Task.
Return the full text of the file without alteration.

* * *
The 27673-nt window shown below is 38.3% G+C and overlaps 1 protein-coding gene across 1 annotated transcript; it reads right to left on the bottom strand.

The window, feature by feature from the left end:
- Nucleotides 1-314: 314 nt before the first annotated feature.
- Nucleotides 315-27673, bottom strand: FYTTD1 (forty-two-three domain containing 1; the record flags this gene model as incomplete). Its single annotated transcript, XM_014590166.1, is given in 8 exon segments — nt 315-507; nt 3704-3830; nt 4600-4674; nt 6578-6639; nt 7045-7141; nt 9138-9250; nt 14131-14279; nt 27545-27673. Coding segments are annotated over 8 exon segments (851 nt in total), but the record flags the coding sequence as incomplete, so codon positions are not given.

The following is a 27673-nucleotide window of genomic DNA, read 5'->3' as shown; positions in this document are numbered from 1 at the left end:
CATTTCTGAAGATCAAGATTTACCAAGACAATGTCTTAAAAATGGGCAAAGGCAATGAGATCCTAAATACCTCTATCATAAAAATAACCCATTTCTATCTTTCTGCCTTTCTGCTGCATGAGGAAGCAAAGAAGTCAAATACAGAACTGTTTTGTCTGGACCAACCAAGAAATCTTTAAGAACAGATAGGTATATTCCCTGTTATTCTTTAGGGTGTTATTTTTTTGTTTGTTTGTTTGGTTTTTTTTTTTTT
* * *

The 27673-nt window shown below is 38.3% G+C and overlaps 1 protein-coding gene across 1 annotated transcript; it reads right to left on the bottom strand.

The window, feature by feature from the left end:
- Nucleotides 1-314: 314 nt before the first annotated feature.
- Nucleotides 315-27673, bottom strand: FYTTD1 (forty-two-three domain containing 1; the record flags this gene model as incomplete). Its single annotated transcript, XM_014590166.1, is given in 8 exon segments — nt 315-507; nt 3704-3830; nt 4600-4674; nt 6578-6639; nt 7045-7141; nt 9138-9250; nt 14131-14279; nt 27545-27673. Coding segments are annotated over 8 exon segments (851 nt in total), but the record flags the coding sequence as incomplete, so codon positions are not given.

The following is a 27673-nucleotide window of genomic DNA, read 5'->3' as shown; positions in this document are numbered from 1 at the left end:
CATTTCTGAAGATCAAGATTTACCAAGACAATGTCTTAAAAATGGGCAAAGGCAATGAGATCCTAAATACCTCTATCATAAAAATAACCCATTTCTATCTTTCTGCCTTTCTGCTGCATGAGGAAGCAAAGAAGTCAAATACAGAACTGTTTTGTCTGGACCAACCAAGAAATCTTTAAGAACAGATAGGTATATTCCCTGTTATTCTTTAGGGTGTTATTTTTTTGTTTGTTTGTTTGGTTTTTTTTTTTTT